NOAA awards $2.3 million to study Gulf of Mexico natural resource management

Juvenile fish found within the recreational fish nursery habitat of the Cape Haze Peninsula in Charlotte County, Florida.
Juvenile fish found within the recreational fish nursery habitat of the Cape Haze Peninsula in Charlotte County, Florida. (Florida Fish and Wildlife Conservation Commission)

The NOAA RESTORE Science Program has awarded $2.3 million to 20 project teams in the Gulf of Mexico to collaboratively scope and design research that will inform future decision makers on how to better manage marine mammals, shorebirds, barrier islands, and fisheries in the region. Each project, slated to begin this month, is designed to be an investment in the future of applied science, and ultimately, the sustainability of the Gulf of Mexico ecosystem. 

“These awards highlight NOAA’s commitment to producing relevant and high-quality science that supports the management and sustainability of the Gulf of Mexico ecosystem,” said Nicole LeBoeuf, director of NOAA’s National Ocean Service. “Through these projects, we hope to gain a better understanding of how science can support decision makers as they manage the evolving economic, environmental, and social pressures on the fisheries, ecosystems, and communities in the Gulf of Mexico, especially in the context of a rapidly changing climate.”

A total of 56 organizations will participate across the 20 projects, with representatives from universities, government agencies, non-governmental organizations, and the private sector. Each team includes at least one natural resource manager who will work side-by-side with researchers throughout the project.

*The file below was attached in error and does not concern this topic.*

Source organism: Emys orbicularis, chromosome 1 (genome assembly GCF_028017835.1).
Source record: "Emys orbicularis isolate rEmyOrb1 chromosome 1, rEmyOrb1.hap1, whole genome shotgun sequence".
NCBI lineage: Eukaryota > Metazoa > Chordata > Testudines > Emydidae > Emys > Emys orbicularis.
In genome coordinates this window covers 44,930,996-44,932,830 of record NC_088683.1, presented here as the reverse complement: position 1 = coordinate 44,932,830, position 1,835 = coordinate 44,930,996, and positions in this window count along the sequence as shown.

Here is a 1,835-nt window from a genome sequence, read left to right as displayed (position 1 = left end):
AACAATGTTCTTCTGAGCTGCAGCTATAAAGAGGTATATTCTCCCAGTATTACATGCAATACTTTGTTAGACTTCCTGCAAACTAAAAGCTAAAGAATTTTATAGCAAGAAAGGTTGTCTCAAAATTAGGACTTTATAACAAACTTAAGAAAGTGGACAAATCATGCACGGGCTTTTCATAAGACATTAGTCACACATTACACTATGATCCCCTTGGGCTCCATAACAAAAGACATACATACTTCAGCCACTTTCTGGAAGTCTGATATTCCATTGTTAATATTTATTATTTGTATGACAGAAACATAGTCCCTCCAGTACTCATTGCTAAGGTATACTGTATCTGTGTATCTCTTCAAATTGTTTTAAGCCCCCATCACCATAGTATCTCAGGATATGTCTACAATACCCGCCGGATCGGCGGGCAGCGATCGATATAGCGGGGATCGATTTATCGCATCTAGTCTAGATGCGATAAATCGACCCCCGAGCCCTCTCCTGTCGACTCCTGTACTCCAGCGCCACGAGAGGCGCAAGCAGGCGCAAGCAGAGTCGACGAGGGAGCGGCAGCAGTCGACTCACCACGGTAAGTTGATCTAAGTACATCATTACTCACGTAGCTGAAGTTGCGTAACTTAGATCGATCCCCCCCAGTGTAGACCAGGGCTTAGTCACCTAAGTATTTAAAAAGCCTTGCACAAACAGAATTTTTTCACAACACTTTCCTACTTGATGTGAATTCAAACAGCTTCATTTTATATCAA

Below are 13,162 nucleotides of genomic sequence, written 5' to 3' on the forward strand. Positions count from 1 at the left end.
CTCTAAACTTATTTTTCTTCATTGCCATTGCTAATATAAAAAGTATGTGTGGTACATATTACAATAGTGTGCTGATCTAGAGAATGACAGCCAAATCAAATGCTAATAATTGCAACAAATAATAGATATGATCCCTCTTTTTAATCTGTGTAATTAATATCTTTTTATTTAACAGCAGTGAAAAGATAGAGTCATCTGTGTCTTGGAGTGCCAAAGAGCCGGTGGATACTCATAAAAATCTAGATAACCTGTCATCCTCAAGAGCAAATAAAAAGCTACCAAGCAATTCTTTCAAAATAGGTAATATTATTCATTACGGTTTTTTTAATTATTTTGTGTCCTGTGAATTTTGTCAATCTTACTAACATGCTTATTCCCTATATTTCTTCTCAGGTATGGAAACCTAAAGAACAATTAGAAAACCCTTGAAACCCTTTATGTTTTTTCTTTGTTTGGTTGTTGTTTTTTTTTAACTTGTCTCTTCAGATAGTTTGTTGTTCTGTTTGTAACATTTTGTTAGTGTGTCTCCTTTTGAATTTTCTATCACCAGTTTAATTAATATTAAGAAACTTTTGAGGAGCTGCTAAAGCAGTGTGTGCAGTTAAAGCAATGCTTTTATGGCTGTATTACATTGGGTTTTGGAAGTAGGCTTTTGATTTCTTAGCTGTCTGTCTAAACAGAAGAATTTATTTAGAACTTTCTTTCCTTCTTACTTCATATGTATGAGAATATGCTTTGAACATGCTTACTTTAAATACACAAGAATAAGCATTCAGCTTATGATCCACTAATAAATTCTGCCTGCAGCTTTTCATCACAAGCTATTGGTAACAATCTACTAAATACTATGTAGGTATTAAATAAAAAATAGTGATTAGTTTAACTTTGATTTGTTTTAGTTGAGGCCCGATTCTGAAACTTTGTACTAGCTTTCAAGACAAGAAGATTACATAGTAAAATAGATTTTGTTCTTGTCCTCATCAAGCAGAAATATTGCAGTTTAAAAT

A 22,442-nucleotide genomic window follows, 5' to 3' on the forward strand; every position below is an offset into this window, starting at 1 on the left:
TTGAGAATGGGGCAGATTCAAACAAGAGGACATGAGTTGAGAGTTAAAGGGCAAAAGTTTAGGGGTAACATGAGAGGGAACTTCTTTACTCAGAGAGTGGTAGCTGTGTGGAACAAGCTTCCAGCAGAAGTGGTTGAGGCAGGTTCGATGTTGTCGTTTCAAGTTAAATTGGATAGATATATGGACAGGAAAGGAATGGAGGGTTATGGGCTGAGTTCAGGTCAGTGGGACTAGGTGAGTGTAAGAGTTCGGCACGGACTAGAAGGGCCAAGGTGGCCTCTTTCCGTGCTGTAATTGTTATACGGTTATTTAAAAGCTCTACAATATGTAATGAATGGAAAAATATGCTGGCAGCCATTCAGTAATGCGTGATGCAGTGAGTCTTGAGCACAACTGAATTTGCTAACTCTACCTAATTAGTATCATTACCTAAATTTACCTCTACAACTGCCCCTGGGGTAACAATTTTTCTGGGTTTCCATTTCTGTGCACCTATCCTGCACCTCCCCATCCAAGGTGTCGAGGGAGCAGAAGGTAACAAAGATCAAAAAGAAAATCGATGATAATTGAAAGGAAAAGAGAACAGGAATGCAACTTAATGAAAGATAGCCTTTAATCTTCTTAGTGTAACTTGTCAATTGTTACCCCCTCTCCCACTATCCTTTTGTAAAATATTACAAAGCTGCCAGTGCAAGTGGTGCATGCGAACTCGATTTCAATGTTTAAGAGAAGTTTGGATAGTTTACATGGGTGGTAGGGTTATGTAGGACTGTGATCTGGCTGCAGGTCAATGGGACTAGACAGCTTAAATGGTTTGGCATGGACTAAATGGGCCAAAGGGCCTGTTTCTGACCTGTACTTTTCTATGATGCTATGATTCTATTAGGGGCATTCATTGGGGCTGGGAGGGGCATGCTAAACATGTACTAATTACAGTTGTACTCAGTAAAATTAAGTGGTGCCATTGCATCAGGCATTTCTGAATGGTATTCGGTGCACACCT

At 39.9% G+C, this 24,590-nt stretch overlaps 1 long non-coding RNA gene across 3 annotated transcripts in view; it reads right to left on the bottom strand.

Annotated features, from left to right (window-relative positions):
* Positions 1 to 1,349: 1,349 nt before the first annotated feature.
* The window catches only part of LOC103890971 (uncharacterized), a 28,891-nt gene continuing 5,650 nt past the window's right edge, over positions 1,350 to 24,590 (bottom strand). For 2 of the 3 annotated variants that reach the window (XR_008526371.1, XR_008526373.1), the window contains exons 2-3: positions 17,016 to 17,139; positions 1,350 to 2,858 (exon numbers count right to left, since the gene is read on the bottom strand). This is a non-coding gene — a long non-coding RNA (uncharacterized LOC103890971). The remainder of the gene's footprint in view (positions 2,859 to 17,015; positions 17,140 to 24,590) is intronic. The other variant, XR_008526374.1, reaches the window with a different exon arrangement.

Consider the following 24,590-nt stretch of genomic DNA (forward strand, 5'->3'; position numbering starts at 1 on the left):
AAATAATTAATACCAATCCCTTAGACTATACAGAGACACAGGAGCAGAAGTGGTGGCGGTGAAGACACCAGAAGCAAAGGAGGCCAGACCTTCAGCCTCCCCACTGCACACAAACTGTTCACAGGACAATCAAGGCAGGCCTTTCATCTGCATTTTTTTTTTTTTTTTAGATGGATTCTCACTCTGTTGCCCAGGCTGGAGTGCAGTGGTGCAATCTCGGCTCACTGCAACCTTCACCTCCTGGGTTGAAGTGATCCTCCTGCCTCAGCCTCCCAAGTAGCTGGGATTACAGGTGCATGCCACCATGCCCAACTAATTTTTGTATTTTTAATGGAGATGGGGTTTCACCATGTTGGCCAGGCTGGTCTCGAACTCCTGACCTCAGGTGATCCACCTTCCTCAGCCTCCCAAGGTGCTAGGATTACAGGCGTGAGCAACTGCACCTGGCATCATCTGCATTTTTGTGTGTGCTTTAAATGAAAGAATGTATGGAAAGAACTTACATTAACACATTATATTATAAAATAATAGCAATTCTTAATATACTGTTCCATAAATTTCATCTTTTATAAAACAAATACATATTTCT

Projects were selected following a rigorous and competitive process that included a review by a panel of outside experts. Selected projects will receive one year of funding. The NOAA RESTORE Science Program plans to announce another competition next year that will offer funding to execute and apply actionable science in the Gulf of Mexico. 

“Research funded by the Science Program directly supports and informs decisions about how natural resources are managed in the Gulf of Mexico,” said Julien Lartigue, director of the NOAA RESTORE Science Program. “By funding collaborative teams of scientists and resource managers, these awards will ensure that research findings and products are applied to management needs in the region.” 

This funding is provided through the RESTORE Act, also known as the Resources and Ecosystems Sustainability, Tourist Opportunities, and Revived Economies of the Gulf Coast States Act, that authorized NOAA to establish and administer a Gulf Coast Ecosystem Restoration Science, Observation, Monitoring, and Technology Program.

The Science Program is funded by 2.5% of the Gulf Coast Restoration Trust Fund, which was established by the RESTORE Act. The Trust comprises 80% of the Clean Water Act civil penalties recovered from parties responsible for the Deepwater Horizon oil spill. The program also receives 25% of any interest accrued from funds deposited into the Trust. Collectively, the fines will result in at least $133 million in funding for the NOAA RESTORE Science Program.

The mission of the NOAA RESTORE Science Program is to increase understanding of the Gulf of Mexico ecosystem, including its fisheries, and to support its restoration and sustainability through research, observation, monitoring, and technology development. 

Media contacts

Jennie Lyons, NOAA, jennie.lyons@noaa.gov, 202-603-9372

Robert Nadeau, NOAA, robert.nadeau@noaa.gov, 202-281-7791